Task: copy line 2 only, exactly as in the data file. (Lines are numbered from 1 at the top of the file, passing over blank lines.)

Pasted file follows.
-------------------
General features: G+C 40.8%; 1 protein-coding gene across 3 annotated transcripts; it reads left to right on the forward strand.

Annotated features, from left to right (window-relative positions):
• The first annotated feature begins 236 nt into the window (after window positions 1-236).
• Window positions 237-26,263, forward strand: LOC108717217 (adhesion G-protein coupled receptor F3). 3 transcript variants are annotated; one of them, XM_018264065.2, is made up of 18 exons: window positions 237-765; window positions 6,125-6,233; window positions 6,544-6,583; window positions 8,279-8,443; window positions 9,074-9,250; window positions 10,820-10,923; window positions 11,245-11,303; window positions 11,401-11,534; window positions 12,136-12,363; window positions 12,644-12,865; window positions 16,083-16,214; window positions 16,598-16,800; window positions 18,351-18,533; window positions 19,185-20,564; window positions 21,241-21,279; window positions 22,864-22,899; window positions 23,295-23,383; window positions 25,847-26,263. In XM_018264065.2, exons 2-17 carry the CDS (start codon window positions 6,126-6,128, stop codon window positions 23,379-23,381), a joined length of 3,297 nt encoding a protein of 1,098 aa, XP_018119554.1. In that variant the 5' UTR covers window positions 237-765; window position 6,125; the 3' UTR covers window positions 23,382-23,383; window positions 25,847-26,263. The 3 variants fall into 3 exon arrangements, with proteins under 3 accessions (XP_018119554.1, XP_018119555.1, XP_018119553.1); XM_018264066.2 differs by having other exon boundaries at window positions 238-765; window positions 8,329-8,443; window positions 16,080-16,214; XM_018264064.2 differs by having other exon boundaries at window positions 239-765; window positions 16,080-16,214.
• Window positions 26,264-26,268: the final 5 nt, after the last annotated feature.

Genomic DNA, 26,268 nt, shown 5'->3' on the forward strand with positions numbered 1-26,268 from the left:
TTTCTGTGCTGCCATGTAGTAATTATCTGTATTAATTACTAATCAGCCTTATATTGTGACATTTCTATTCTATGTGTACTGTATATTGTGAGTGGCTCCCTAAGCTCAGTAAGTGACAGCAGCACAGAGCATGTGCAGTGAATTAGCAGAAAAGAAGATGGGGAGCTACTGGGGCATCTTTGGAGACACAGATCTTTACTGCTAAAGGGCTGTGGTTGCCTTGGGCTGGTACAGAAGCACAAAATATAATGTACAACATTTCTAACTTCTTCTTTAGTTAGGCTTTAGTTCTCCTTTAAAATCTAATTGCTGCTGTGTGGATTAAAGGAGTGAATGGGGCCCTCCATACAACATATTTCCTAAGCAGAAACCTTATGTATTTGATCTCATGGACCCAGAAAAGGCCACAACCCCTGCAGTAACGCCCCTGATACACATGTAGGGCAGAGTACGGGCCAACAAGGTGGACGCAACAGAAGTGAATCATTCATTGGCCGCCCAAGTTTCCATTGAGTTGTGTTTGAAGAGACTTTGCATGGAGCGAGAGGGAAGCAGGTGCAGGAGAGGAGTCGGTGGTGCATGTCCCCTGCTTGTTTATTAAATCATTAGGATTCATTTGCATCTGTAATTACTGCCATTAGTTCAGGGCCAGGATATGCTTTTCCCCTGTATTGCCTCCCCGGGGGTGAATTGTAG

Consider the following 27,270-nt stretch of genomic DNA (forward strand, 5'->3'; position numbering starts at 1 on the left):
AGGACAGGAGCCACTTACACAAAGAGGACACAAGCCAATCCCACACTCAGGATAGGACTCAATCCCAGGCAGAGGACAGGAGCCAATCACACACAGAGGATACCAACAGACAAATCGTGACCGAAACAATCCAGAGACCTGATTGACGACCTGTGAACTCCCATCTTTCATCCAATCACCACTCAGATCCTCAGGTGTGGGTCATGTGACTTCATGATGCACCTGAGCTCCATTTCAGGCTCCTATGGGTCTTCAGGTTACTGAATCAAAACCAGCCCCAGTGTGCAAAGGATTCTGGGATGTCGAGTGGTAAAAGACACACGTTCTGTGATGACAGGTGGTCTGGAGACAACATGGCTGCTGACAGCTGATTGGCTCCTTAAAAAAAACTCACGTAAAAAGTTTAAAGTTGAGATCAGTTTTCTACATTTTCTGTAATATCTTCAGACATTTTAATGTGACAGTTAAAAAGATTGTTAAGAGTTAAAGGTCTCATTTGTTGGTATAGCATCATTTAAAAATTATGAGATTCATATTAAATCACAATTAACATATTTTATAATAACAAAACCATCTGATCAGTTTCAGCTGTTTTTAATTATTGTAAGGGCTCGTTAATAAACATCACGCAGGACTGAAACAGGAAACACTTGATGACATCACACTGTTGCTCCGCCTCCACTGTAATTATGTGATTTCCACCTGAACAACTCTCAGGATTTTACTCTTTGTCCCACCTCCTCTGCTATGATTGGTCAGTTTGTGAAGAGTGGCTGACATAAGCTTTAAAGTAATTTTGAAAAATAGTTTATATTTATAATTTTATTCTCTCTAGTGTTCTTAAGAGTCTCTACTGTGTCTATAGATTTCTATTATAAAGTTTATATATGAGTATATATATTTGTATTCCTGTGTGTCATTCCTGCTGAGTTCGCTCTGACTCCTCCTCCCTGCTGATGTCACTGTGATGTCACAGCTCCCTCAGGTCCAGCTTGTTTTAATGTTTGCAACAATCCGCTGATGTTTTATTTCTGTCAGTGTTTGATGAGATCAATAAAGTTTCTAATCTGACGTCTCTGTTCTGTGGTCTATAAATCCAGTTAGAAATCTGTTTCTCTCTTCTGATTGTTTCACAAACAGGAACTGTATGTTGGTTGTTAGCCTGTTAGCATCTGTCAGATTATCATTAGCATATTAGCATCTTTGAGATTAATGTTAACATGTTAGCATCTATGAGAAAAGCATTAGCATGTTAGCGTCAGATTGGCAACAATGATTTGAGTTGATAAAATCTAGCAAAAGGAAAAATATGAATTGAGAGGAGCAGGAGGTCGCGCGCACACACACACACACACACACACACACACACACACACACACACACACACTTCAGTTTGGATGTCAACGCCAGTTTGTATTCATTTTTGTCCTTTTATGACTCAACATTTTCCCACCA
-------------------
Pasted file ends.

Annotated features, from left to right (window-relative positions):